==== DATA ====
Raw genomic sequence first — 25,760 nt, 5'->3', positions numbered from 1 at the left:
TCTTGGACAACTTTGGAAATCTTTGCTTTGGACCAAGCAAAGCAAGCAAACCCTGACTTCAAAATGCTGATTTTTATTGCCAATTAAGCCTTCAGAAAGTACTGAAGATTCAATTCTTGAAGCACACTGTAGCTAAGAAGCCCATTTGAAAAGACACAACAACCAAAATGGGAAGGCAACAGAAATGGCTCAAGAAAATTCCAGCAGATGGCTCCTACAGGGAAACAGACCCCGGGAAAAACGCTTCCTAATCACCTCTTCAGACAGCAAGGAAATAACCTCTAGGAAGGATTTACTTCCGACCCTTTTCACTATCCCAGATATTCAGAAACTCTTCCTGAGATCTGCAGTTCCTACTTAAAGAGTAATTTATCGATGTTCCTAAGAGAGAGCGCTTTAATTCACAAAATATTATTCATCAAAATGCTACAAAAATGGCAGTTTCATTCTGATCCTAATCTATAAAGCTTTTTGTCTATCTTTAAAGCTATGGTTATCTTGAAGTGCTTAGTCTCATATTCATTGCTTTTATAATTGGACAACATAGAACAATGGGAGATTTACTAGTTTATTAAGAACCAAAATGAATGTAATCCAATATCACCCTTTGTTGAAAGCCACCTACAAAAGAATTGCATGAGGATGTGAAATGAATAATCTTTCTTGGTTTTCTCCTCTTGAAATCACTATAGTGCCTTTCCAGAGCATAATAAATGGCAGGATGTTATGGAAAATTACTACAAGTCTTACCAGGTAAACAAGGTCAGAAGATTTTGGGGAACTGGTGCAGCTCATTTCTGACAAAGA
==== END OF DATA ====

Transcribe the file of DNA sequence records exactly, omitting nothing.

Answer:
Raw genomic sequence first — 25,760 nt, 5'->3', positions numbered from 1 at the left:
TCTTGGACAACTTTGGAAATCTTTGCTTTGGACCAAGCAAAGCAAGCAAACCCTGACTTCAAAATGCTGATTTTTATTGCCAATTAAGCCTTCAGAAAGTACTGAAGATTCAATTCTTGAAGCACACTGTAGCTAAGAAGCCCATTTGAAAAGACACAACAACCAAAATGGGAAGGCAACAGAAATGGCTCAAGAAAATTCCAGCAGATGGCTCCTACAGGGAAACAGACCCCGGGAAAAACGCTTCCTAATCACCTCTTCAGACAGCAAGGAAATAACCTCTAGGAAGGATTTACTTCCGACCCTTTTCACTATCCCAGATATTCAGAAACTCTTCCTGAGATCTGCAGTTCCTACTTAAAGAGTAATTTATCGATGTTCCTAAGAGAGAGCGCTTTAATTCACAAAATATTATTCATCAAAATGCTACAAAAATGGCAGTTTCATTCTGATCCTAATCTATAAAGCTTTTTGTCTATCTTTAAAGCTATGGTTATCTTGAAGTGCTTAGTCTCATATTCATTGCTTTTATAATTGGACAACATAGAACAATGGGAGATTTACTAGTTTATTAAGAACCAAAATGAATGTAATCCAATATCACCCTTTGTTGAAAGCCACCTACAAAAGAATTGCATGAGGATGTGAAATGAATAATCTTTCTTGGTTTTCTCCTCTTGAAATCACTATAGTGCCTTTCCAGAGCATAATAAATGGCAGGATGTTATGGAAAATTACTACAAGTCTTACCAGGTAAACAAGGTCAGAAGATTTTGGGGAACTGGTGCAGCTCATTTCTGACAAAGA